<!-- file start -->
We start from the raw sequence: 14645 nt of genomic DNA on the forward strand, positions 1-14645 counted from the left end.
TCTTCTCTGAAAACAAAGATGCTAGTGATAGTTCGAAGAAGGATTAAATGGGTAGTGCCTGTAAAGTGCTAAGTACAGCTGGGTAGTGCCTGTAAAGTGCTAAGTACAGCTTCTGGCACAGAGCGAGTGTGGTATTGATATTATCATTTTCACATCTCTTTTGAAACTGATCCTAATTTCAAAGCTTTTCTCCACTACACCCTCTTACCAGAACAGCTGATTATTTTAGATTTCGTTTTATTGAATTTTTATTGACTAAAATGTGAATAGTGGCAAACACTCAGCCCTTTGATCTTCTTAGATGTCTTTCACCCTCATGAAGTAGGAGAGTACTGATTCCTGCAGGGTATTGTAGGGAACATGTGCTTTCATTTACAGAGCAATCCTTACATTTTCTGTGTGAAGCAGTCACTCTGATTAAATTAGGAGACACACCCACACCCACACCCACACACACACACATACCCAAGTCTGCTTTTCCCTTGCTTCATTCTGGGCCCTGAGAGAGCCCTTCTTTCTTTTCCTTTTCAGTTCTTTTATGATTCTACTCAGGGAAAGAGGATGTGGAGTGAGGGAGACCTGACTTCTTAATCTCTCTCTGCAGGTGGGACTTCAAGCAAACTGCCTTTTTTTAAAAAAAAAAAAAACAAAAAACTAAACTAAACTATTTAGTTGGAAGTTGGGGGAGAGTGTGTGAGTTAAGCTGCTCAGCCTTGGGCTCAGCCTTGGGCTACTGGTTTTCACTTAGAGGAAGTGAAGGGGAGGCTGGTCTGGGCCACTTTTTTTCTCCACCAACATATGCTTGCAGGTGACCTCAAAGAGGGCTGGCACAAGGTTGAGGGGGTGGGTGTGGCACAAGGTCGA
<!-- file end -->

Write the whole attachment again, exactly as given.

We start from the raw sequence: 14645 nt of genomic DNA on the forward strand, positions 1-14645 counted from the left end.
TCTTCTCTGAAAACAAAGATGCTAGTGATAGTTCGAAGAAGGATTAAATGGGTAGTGCCTGTAAAGTGCTAAGTACAGCTGGGTAGTGCCTGTAAAGTGCTAAGTACAGCTTCTGGCACAGAGCGAGTGTGGTATTGATATTATCATTTTCACATCTCTTTTGAAACTGATCCTAATTTCAAAGCTTTTCTCCACTACACCCTCTTACCAGAACAGCTGATTATTTTAGATTTCGTTTTATTGAATTTTTATTGACTAAAATGTGAATAGTGGCAAACACTCAGCCCTTTGATCTTCTTAGATGTCTTTCACCCTCATGAAGTAGGAGAGTACTGATTCCTGCAGGGTATTGTAGGGAACATGTGCTTTCATTTACAGAGCAATCCTTACATTTTCTGTGTGAAGCAGTCACTCTGATTAAATTAGGAGACACACCCACACCCACACCCACACACACACACATACCCAAGTCTGCTTTTCCCTTGCTTCATTCTGGGCCCTGAGAGAGCCCTTCTTTCTTTTCCTTTTCAGTTCTTTTATGATTCTACTCAGGGAAAGAGGATGTGGAGTGAGGGAGACCTGACTTCTTAATCTCTCTCTGCAGGTGGGACTTCAAGCAAACTGCCTTTTTTTAAAAAAAAAAAAAACAAAAAACTAAACTAAACTATTTAGTTGGAAGTTGGGGGAGAGTGTGTGAGTTAAGCTGCTCAGCCTTGGGCTCAGCCTTGGGCTACTGGTTTTCACTTAGAGGAAGTGAAGGGGAGGCTGGTCTGGGCCACTTTTTTTCTCCACCAACATATGCTTGCAGGTGACCTCAAAGAGGGCTGGCACAAGGTTGAGGGGGTGGGTGTGGCACAAGGTCGA